It seems that right after the turkey gets cold we are hearing the familiar bell of the Salvation Army. It reminds us that this is a season of GIVING as well as RECIEVING.
- Some times you wonder when you see those kettles, or other groups vying for your donation dollars - How Many People Will It Really Help?
Over the years my Sister and I have supported various efforts only to find out how much of each dollar went to administrative costs.
This year my sister contacted her parish office and specifically asked if there were families in the parish who needed help. Of course the answer was yes!
- In more affluent parishes whose members include highly paid professionals, the needy of the parish always have benefactors. Our parish is less affluent with many older members on limited incomes.
We decided that adopting a family or two for Christmas was the best way to serve our community and channel our donation dollars.
- No matter what your religious affiliation - contact a local church or synagogue office. They know who in the membership is legitimately in need. Most church offices are trying to reach out to their members rather discretely to help families in distress. It's like a giving tree, without the tree.
The requests might make you cry. One young man - (15 yrs old) - had one request for a dress blazer. The local school system has a uniform code for daily wear. When there are special programs or reasons to dress up they require the boys to wear blazer jackets. This young man is an honor student. He is embarrassed because he cannot afford a jacket and has to go to these events without one.
This year - he will have one!
To us, nothing is more exciting than braving the holiday crowds filling someone else's wish list. We have been known to get a little carried away. If the child asks for a coat, we usually add a hat, gloves and scarf to the gift. If they ask for one pair of pj's - we get two, or add slippers and a robe.
- Even though we do not know who the recipient will be - they become "OUR CHILD". With all the great sales going on - you bargain shoppers out there can really spread out those dollars.
I'm always amazed that the wish lists do not include frivolous items. The parents do not ask for anything for themselves. They do ask for toys for younger children - but usually nothing really expensive. The biggest ticket item might be a bike.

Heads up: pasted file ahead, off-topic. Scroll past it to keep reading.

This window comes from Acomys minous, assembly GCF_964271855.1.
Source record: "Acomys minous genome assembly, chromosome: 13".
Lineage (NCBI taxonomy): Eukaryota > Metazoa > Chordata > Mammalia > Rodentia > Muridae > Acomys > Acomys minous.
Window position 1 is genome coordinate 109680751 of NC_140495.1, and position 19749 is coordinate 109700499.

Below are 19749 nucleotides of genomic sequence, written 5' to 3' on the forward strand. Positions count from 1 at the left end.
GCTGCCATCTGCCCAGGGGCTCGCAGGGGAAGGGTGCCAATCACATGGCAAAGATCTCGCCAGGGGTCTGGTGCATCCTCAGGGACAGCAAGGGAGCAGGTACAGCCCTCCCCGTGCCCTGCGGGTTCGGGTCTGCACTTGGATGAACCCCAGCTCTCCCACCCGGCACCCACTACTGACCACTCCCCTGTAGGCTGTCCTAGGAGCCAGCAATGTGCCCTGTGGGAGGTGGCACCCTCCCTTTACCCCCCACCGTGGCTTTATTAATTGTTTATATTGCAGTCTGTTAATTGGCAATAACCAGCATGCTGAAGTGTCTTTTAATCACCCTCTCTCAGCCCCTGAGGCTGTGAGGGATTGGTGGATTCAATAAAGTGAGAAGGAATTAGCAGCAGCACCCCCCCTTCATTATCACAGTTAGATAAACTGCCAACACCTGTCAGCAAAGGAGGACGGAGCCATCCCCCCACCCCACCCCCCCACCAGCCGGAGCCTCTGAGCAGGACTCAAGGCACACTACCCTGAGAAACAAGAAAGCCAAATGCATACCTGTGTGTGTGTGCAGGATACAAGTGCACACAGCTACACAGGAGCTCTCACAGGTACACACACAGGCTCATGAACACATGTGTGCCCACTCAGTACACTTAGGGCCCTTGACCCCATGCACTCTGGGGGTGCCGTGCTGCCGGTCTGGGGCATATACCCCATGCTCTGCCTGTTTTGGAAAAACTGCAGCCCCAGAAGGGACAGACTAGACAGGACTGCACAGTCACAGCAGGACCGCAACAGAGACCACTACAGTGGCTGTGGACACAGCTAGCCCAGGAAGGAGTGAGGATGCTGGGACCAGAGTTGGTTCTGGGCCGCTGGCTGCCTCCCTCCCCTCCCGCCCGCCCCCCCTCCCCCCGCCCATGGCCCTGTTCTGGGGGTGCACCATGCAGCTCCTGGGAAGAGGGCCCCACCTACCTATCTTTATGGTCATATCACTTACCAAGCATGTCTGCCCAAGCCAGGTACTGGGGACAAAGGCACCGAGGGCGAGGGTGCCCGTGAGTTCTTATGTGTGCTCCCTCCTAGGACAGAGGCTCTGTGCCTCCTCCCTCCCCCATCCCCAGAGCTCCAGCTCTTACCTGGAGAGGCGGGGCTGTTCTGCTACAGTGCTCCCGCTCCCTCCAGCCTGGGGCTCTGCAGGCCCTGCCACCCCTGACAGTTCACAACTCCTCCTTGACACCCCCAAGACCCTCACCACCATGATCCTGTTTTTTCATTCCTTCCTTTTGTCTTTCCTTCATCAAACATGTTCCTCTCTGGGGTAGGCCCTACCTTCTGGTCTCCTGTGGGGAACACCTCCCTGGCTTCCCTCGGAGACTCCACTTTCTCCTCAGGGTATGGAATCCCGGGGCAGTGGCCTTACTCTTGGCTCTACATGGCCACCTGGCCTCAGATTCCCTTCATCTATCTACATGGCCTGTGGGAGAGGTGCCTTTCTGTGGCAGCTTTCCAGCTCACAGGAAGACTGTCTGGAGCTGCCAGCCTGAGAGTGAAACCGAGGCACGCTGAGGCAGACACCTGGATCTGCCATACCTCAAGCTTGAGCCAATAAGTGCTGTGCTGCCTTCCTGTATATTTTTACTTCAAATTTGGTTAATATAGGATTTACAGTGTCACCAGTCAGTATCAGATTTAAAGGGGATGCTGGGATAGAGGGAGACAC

- People in financial distress and their children are asking for necessity items. Not to say you can't throw in something in addition just for fun! Passes to the local movie theater with a few extra dollars for popcorn would be a luxury for a family, and something they could not afford.
Many churches also have a pantry. Ours will take donations of food in the vestibule. It's pretty easy to add some extra items to your grocery cart and drop them off to the church or pastor.
- Your gifts will go into the hands of someone who is less fortunate. Someone right in your own back yard. Every dollar you spend will be put to use.
Perhaps it has not been a good year for you. Maybe your income was down from last year. You still have so much more than the families who lost jobs this year.
PRACTICE LOCALISM - Reach out - locally to your community and touch a neighbor in need. Being a Secret Santa will bring joy to your life, a smile to your face and warmth to your heart.
- Our Century 21 office is having a Christmas party next week. Instead of a gift exchange we are using that money to donate to a local charity. There are things you can do, no matter how small to reach out to the less fortunate in your community.
Please also remember the abused and homeless animals in your community.
- Thousands of animals have been left at shelters or abandoned by homeowners who have lost their homes during this crisis. $10 or $20 can feed a couple of dogs or cats for a month. Food or a cash donation to these organizations will go a long way to helping those without a voice.